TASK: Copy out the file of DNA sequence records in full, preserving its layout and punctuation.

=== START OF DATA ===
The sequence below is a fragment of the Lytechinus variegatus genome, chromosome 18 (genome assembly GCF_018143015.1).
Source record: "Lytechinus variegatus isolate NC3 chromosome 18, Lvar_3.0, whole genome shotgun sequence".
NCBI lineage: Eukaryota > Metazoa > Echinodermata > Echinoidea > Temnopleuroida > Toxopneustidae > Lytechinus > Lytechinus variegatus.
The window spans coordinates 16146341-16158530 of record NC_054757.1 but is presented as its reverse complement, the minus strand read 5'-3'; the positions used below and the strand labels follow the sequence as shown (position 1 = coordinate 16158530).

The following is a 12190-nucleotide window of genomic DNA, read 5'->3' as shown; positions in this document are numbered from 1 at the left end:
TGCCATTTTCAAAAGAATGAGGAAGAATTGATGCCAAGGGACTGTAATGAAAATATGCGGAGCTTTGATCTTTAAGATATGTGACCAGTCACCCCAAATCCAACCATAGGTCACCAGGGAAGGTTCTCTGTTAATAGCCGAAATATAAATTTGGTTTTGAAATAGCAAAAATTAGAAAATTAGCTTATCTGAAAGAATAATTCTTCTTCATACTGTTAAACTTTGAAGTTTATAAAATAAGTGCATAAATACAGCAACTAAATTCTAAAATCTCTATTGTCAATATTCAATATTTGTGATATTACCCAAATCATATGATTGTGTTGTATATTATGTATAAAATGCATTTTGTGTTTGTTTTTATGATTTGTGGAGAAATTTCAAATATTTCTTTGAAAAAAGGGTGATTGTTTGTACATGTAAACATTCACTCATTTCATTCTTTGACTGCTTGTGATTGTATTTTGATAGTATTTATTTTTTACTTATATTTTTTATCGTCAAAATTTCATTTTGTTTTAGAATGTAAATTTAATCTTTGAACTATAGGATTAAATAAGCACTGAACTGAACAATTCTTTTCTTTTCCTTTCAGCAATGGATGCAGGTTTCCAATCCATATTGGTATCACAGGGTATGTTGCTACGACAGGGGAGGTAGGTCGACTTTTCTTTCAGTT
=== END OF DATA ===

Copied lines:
The sequence below is a fragment of the Lytechinus variegatus genome, chromosome 18 (genome assembly GCF_018143015.1).
Source record: "Lytechinus variegatus isolate NC3 chromosome 18, Lvar_3.0, whole genome shotgun sequence".
NCBI lineage: Eukaryota > Metazoa > Echinodermata > Echinoidea > Temnopleuroida > Toxopneustidae > Lytechinus > Lytechinus variegatus.
The window spans coordinates 16146341-16158530 of record NC_054757.1 but is presented as its reverse complement, the minus strand read 5'-3'; the positions used below and the strand labels follow the sequence as shown (position 1 = coordinate 16158530).

The following is a 12190-nucleotide window of genomic DNA, read 5'->3' as shown; positions in this document are numbered from 1 at the left end:
TGCCATTTTCAAAAGAATGAGGAAGAATTGATGCCAAGGGACTGTAATGAAAATATGCGGAGCTTTGATCTTTAAGATATGTGACCAGTCACCCCAAATCCAACCATAGGTCACCAGGGAAGGTTCTCTGTTAATAGCCGAAATATAAATTTGGTTTTGAAATAGCAAAAATTAGAAAATTAGCTTATCTGAAAGAATAATTCTTCTTCATACTGTTAAACTTTGAAGTTTATAAAATAAGTGCATAAATACAGCAACTAAATTCTAAAATCTCTATTGTCAATATTCAATATTTGTGATATTACCCAAATCATATGATTGTGTTGTATATTATGTATAAAATGCATTTTGTGTTTGTTTTTATGATTTGTGGAGAAATTTCAAATATTTCTTTGAAAAAAGGGTGATTGTTTGTACATGTAAACATTCACTCATTTCATTCTTTGACTGCTTGTGATTGTATTTTGATAGTATTTATTTTTTACTTATATTTTTTATCGTCAAAATTTCATTTTGTTTTAGAATGTAAATTTAATCTTTGAACTATAGGATTAAATAAGCACTGAACTGAACAATTCTTTTCTTTTCCTTTCAGCAATGGATGCAGGTTTCCAATCCATATTGGTATCACAGGGTATGTTGCTACGACAGGGGAGGTAGGTCGACTTTTCTTTCAGTT